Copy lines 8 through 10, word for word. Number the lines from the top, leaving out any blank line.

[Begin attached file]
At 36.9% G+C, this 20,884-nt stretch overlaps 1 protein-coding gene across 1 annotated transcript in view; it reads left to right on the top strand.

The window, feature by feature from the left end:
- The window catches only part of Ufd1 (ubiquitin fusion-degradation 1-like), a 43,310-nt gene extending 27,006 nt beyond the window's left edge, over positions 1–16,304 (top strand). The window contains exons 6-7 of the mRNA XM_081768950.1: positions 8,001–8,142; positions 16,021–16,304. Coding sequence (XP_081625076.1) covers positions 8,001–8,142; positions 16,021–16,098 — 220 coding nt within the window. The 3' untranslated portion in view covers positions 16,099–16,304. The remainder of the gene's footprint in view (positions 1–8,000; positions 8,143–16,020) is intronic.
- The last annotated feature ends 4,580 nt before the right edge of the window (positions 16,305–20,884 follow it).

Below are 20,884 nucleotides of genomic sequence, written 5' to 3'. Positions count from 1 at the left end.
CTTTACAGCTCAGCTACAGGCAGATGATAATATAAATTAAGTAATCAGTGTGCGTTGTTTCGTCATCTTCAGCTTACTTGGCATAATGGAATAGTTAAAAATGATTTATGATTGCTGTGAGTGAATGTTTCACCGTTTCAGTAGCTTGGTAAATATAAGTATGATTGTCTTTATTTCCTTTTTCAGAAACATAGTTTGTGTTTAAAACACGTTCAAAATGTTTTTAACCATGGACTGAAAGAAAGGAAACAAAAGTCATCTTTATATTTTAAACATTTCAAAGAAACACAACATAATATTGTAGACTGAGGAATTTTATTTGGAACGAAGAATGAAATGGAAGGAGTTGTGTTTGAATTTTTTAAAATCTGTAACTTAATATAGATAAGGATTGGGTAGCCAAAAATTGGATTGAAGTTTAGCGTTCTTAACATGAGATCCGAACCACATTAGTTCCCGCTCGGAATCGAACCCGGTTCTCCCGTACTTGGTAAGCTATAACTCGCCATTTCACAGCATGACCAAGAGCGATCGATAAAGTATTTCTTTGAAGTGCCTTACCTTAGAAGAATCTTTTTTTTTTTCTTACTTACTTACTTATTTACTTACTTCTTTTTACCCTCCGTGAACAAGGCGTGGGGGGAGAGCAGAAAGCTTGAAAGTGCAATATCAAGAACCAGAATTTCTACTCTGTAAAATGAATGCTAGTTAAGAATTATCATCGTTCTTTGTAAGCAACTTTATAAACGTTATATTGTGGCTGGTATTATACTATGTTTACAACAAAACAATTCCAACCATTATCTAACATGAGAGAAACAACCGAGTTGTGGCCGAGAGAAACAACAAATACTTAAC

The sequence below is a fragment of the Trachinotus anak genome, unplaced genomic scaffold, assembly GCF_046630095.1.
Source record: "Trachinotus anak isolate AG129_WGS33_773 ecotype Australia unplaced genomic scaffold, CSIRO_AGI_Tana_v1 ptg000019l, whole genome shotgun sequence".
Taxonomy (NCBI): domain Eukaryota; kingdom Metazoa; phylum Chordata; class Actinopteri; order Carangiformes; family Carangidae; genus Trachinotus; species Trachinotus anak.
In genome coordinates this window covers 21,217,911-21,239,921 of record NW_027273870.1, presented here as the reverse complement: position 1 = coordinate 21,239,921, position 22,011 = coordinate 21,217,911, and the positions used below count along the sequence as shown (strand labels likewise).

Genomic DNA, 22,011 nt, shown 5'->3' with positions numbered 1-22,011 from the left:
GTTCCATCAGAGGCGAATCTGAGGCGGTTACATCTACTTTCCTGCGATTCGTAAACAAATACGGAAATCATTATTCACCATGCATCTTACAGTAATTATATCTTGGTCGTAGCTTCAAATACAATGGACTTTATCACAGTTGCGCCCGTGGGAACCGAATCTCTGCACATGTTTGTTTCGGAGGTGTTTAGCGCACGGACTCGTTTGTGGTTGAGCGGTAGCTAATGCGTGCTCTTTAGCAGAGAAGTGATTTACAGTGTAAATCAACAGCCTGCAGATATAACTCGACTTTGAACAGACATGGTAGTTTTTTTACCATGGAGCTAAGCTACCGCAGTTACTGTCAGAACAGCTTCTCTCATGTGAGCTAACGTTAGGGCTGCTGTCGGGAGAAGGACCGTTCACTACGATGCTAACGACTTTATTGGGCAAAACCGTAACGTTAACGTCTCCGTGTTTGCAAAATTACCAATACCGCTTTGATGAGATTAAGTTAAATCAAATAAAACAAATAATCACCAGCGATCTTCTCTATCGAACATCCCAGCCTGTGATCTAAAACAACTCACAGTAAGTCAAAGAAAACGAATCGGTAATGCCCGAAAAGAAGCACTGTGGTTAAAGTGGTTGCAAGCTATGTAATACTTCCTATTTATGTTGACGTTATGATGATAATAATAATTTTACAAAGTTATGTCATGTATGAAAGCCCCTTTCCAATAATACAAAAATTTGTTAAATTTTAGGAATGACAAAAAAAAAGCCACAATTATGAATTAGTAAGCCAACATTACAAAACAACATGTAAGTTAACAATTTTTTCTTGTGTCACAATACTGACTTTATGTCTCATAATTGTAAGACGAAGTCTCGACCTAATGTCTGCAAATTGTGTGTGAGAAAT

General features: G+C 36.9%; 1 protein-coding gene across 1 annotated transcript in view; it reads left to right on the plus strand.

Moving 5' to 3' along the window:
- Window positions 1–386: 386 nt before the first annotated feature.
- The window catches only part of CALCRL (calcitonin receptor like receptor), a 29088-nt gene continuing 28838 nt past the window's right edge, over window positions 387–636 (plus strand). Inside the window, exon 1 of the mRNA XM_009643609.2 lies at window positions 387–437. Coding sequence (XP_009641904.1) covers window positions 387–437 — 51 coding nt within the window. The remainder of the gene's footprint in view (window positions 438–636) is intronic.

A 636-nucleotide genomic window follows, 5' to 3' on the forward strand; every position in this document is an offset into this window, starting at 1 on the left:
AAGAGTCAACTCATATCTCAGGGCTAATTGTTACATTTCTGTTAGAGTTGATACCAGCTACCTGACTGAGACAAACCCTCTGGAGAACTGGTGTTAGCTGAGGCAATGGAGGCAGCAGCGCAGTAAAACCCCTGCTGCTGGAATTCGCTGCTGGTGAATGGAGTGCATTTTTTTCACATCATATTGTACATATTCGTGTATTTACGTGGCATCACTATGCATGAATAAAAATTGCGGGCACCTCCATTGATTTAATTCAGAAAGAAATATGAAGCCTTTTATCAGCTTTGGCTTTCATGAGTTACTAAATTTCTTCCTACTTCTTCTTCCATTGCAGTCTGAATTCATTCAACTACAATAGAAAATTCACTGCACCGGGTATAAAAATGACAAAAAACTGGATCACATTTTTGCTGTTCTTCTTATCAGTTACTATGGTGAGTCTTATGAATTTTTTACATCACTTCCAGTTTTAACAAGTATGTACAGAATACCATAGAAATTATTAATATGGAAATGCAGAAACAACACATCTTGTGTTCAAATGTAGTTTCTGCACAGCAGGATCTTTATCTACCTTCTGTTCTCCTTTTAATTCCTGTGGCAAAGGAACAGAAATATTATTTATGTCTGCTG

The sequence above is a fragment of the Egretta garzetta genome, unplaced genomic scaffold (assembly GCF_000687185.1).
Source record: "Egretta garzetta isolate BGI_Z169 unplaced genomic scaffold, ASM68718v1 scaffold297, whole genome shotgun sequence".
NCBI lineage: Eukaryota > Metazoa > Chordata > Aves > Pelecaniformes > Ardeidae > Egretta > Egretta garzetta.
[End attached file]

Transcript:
Source record: "Trachinotus anak isolate AG129_WGS33_773 ecotype Australia unplaced genomic scaffold, CSIRO_AGI_Tana_v1 ptg000019l, whole genome shotgun sequence".
Taxonomy (NCBI): domain Eukaryota; kingdom Metazoa; phylum Chordata; class Actinopteri; order Carangiformes; family Carangidae; genus Trachinotus; species Trachinotus anak.
In genome coordinates this window covers 21,217,911-21,239,921 of record NW_027273870.1, presented here as the reverse complement: position 1 = coordinate 21,239,921, position 22,011 = coordinate 21,217,911, and the positions used below count along the sequence as shown (strand labels likewise).